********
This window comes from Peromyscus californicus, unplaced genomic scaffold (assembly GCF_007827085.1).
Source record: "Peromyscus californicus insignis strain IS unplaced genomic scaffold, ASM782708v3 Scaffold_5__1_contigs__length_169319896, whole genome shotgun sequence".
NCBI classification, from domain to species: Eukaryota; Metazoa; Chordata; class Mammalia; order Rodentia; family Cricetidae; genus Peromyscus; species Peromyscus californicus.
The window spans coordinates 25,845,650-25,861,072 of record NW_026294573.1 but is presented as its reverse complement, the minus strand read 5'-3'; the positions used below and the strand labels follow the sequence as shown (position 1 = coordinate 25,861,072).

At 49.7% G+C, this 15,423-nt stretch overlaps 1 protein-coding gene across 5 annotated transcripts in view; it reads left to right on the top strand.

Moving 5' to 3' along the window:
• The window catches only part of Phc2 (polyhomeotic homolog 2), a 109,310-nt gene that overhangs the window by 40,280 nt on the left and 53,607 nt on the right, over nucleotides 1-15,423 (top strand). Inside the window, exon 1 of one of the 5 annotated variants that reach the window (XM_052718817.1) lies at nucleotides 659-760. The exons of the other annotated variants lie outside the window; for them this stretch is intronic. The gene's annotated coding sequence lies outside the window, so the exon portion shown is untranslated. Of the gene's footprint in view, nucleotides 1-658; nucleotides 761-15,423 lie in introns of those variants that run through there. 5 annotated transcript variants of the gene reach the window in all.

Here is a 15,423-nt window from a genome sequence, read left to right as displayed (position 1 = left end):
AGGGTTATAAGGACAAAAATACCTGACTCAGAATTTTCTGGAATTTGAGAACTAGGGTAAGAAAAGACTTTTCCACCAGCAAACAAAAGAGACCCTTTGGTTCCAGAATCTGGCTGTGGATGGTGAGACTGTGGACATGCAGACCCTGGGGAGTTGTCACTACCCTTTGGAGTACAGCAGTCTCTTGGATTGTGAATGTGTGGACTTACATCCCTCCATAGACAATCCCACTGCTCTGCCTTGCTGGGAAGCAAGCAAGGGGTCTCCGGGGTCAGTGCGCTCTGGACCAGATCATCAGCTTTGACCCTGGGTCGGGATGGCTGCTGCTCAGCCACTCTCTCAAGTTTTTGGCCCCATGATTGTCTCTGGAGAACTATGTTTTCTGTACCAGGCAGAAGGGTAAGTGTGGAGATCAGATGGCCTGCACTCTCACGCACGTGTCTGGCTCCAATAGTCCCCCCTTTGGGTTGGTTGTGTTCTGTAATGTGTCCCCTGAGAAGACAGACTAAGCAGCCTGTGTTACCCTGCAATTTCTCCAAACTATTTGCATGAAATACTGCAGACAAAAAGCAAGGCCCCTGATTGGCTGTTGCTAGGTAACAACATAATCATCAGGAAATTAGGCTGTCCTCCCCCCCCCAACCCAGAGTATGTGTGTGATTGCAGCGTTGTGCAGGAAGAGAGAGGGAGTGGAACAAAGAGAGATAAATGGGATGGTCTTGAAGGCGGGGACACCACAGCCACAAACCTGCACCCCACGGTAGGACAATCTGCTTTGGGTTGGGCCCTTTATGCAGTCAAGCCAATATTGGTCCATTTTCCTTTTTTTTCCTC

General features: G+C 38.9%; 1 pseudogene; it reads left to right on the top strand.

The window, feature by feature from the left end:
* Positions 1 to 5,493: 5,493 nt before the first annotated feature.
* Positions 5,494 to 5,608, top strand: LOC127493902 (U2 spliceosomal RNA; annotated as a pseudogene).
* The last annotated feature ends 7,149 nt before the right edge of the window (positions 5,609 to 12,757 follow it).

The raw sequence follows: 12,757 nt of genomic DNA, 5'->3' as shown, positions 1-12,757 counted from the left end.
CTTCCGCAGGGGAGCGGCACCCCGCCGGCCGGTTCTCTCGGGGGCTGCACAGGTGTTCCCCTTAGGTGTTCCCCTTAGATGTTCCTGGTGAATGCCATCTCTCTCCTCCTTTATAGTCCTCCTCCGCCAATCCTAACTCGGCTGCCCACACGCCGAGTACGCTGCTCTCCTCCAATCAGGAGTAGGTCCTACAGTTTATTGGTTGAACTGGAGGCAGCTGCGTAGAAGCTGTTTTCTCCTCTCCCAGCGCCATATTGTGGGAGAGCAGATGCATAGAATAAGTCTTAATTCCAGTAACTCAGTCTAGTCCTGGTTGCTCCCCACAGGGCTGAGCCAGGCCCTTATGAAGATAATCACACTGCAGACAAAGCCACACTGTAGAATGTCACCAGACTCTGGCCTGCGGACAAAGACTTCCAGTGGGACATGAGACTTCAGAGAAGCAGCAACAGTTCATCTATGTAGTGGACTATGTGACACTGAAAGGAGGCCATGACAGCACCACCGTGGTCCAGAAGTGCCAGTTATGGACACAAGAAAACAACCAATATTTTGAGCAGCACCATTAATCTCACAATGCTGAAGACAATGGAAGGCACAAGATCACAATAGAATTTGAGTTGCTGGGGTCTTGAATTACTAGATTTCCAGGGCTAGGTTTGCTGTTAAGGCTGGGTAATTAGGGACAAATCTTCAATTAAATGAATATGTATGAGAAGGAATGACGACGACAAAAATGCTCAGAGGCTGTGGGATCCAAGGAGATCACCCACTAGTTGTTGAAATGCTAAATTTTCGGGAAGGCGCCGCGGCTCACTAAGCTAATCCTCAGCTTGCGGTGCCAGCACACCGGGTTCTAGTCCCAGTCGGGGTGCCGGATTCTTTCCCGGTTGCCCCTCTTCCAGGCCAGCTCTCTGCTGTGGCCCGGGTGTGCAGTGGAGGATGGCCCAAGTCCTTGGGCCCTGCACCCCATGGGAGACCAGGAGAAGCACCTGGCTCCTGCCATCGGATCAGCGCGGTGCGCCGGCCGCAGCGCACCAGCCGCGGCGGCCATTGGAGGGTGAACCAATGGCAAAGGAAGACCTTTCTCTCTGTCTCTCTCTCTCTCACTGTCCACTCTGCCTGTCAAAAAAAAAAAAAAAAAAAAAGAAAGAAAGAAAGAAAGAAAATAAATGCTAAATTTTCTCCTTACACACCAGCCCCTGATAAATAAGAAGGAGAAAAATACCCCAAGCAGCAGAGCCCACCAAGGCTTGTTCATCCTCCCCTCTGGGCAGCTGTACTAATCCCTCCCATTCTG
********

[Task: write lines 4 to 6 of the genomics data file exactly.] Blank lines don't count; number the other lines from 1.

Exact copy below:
The window spans coordinates 25,845,650-25,861,072 of record NW_026294573.1 but is presented as its reverse complement, the minus strand read 5'-3'; the positions used below and the strand labels follow the sequence as shown (position 1 = coordinate 25,861,072).

At 49.7% G+C, this 15,423-nt stretch overlaps 1 protein-coding gene across 5 annotated transcripts in view; it reads left to right on the top strand.

Moving 5' to 3' along the window: